pre-Biblical times.  Our society, however, has focused its attention on 
the more recent tragedies such as the Armenian massacres, the Ukrainian 
famine, the Jewish Shoah, the Cambodian killing fields, and others.  The 
memory of these modern genocides is preserved, first of all, by the 
communities that were affected by them.  They organize commemorative 
services, publish popular and scholarly studies, arrange public 
conferences and educational programs, erect monuments and set up 
specialized galleries and museums.  Some scholars have turned to the 
study of genocide on a comparative basis, the only method which can give 
us a truly penetrating insight into this terrible scourge.  Comparative 
studies of various cases of genocide can now be found in academic 
publications, public conferences, educational programs and research 
centres.  This academic approach has not yet reached the public at 
large, however.   Monuments, galleries and museums tend to focus on 
particular genocides. 

A notable exception within this tradition is the monument erected on 5 
October 1998 by the City of Montreal.  The monument, called "La 
R?paration" (roughly translated as "A Redress" or "Amends"), was put up 
on the initiative of the Armenian community of Montreal, which also 
raised most of the funds for the sculpture.  The sculptor conceived the
monument as two thick, solid slabs of white marble, standing on their 
sides and facing each other, several inches apart.  On the inner side of 
one of the panels an inscription was engraved in French with the 
following dedication: "to all the peoples, victims of genocide in the 
XXth century".  Eleven of the peoples are named specifically.  The 
monument is worthy of notice for its originality:  it is the first time 
that an ethnic community in North America has transcended its own 
immediate concerns to reach out to all of humanity with such a noble 
message.  It is truly a noble gesture on the part of the City of 
Montreal, a most meaningful initiative of the Armenian community and an 
example worthy of emulation by the Canadian society. 

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III Towards a Canadian Museum of Genocide

In order to promote a true understanding of the nature of genocide and 
to ensure the realization that the crime can assume a variety of forms 
and infect the most sophisticated as well as the most primitive of 
societies, it behooves Canada to endow its citizens with a genocide 
museum that will reflect the full complexity of the phenomenon.  This
can only be achieved with a general Canadian Museum of Genocide, 
dedicated to all the known genocides and providing adequate 
documentation at least on the atrocities committed in our century.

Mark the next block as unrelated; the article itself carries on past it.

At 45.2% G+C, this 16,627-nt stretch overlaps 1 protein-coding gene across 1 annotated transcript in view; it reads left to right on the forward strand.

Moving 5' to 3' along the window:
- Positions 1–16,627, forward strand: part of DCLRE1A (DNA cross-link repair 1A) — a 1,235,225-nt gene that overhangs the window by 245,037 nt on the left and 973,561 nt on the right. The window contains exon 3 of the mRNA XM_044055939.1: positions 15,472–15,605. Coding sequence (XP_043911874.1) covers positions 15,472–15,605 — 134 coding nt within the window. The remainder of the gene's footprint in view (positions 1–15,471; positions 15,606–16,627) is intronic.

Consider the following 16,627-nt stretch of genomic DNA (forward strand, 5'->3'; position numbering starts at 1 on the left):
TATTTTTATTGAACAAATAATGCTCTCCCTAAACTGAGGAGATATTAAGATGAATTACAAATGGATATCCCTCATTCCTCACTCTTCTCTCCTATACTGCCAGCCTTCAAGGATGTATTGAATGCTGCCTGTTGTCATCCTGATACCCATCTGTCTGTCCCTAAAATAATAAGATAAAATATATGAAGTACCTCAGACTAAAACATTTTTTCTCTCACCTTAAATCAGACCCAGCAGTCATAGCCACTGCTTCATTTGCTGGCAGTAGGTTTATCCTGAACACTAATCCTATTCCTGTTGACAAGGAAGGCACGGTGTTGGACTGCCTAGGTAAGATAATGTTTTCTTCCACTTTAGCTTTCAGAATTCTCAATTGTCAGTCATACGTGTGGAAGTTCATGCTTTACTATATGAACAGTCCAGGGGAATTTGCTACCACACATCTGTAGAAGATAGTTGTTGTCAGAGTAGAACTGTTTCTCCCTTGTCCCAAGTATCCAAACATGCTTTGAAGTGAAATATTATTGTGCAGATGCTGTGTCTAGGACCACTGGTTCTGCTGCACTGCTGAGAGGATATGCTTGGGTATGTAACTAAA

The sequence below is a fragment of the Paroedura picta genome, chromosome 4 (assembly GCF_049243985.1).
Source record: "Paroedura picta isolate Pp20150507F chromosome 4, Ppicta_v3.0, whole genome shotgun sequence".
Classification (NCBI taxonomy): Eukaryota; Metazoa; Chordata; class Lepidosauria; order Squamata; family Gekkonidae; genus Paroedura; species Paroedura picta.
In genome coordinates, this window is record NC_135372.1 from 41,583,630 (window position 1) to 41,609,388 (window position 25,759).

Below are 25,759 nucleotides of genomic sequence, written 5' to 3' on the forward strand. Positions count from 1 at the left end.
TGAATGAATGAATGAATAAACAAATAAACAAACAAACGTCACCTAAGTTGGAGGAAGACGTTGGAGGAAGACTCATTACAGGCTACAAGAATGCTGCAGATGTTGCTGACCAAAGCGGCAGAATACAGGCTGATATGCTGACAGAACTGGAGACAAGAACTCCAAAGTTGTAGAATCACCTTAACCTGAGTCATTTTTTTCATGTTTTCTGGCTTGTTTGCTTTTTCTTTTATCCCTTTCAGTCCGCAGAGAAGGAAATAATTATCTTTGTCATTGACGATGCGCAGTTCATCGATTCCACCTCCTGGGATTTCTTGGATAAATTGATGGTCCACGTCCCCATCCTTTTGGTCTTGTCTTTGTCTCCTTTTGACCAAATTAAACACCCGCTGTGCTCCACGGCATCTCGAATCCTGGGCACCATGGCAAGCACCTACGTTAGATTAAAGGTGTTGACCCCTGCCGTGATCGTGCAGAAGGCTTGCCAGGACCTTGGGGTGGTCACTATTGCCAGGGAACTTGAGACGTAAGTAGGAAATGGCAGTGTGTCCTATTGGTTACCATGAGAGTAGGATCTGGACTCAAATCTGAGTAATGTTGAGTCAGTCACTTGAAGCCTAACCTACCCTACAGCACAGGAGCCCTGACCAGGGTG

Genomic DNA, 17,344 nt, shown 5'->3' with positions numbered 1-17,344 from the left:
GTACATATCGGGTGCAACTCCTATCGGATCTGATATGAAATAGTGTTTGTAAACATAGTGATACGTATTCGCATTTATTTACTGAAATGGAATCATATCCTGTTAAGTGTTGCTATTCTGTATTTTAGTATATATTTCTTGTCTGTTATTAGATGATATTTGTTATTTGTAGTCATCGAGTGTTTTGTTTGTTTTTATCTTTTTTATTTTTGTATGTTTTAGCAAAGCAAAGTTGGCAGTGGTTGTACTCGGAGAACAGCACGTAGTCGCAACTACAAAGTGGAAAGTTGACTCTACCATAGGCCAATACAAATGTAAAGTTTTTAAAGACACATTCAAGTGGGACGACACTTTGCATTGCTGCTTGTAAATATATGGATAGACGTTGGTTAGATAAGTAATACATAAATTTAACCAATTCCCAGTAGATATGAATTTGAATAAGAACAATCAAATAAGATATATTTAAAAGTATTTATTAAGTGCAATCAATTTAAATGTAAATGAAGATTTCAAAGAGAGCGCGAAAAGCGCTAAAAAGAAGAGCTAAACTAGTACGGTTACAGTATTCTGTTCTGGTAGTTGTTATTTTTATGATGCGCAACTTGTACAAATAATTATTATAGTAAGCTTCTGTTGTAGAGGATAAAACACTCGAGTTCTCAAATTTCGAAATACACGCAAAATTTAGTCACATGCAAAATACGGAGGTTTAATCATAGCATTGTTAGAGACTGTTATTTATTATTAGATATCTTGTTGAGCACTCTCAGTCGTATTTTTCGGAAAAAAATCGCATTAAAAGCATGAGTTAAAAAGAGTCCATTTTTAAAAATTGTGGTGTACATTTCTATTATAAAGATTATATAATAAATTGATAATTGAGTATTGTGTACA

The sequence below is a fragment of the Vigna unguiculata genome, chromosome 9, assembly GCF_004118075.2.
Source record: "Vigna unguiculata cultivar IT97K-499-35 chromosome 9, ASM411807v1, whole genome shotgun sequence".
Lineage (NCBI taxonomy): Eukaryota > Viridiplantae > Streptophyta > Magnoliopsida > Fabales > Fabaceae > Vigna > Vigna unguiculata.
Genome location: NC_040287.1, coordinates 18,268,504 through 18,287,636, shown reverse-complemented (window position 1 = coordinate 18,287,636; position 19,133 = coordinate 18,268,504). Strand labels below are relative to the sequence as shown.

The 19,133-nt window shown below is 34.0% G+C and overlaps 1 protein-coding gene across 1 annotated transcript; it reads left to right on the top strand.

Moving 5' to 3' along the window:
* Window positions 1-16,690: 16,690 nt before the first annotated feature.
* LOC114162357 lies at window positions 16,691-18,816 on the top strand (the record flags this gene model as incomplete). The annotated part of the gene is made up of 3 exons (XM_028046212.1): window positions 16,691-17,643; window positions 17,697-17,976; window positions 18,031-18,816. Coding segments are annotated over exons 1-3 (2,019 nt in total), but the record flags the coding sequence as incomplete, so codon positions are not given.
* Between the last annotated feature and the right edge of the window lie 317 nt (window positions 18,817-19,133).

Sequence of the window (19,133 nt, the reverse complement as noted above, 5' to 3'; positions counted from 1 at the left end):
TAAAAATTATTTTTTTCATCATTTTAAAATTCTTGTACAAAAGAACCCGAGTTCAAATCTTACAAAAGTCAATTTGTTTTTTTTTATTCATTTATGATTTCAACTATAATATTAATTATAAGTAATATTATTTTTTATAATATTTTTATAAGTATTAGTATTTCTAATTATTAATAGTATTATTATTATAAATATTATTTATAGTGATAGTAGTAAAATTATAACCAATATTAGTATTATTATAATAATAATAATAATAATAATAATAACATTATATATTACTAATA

Anything less must be considered unsatisfactory and unworthy of our 

1.  To Commemorate the Victims of All Genocides

The twentieth century alone has witnessed several major genocides. 
Between the massacre of Armenians during the Great War and the 
extermination of Jews and Gypsies during the Second World War, there was 
the induced famine inflicted on the Ukrainians.  The adoption of the 
United Nations "Convention on Genocide" has not prevented genocidal 
practices from recurring in Africa, Asia and even Europe.  All these 
genocides had one thing in common:  they inflicted mass destruction of 
innocent lives on various peoples, even though none of the target groups 
were completely annihilated.  All these crimes were equally 
reprehensible and all the victims have equal claim on our memory. 

It has been stated that to neglect the memory of the victims of the 
Jewish Holocaust was to submit them to a new outrage.  This, of course, 
applies also to the victims of the other genocides.  It would not be 
proper for Canada to single out one genocide for study or one group of 
victims for public national remembrance, neglecting the others. 
Canadian survivors of all genocides must be recognized.  The very idea 
of selection or setting up a "hierarchy" of genocides is objectionable 
and the usage of such a policy by the Canadian Museum of Civilization 
would be unworthy of its mission. 

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2.  To Teach the Genocides

In order to have a complete understanding of what genocide is, it is 
necessary to study the phenomenon in its various forms.  There is no 
prototype of genocide, and if the museum is to serve as an instrument of 
education for our youth, it is not enough to familiarize them with just 
one genocide.  Individual communities may organize galleries and museums 
to educate their own community and the public at large about a 
particular tragedy.  Such endeavour only deserves our praise.  It is, 
however, another thing to build a national museum which provides only
partial information on one of the scourges of history. 

It has often been argued that the Jewish Holocaust or Shoah was a unique 
historical occurrence.  It has also been pointed out that to the extent 
that it was unique, its value as an educational tool is diminished.  Of 
course, the Holocaust teaches much about man's inhumanity to man, but it 
does not show the various forms this cruelty can take.  What does the 
Holocaust teach us about the use of famine as a weapon?  How often have 
we heard reporters referring to the Holocaust when describing government 
induced starvation in various parts of Africa, but a natural analogy to 
the Ukrainian famine was not made.  Yet it would have been so much more 
comprehensible and illustrative.  If only the journalists had been more 
knowledgeable about genocide in general and not only about the 

An illustration of the need for more serious knowledge on genocide is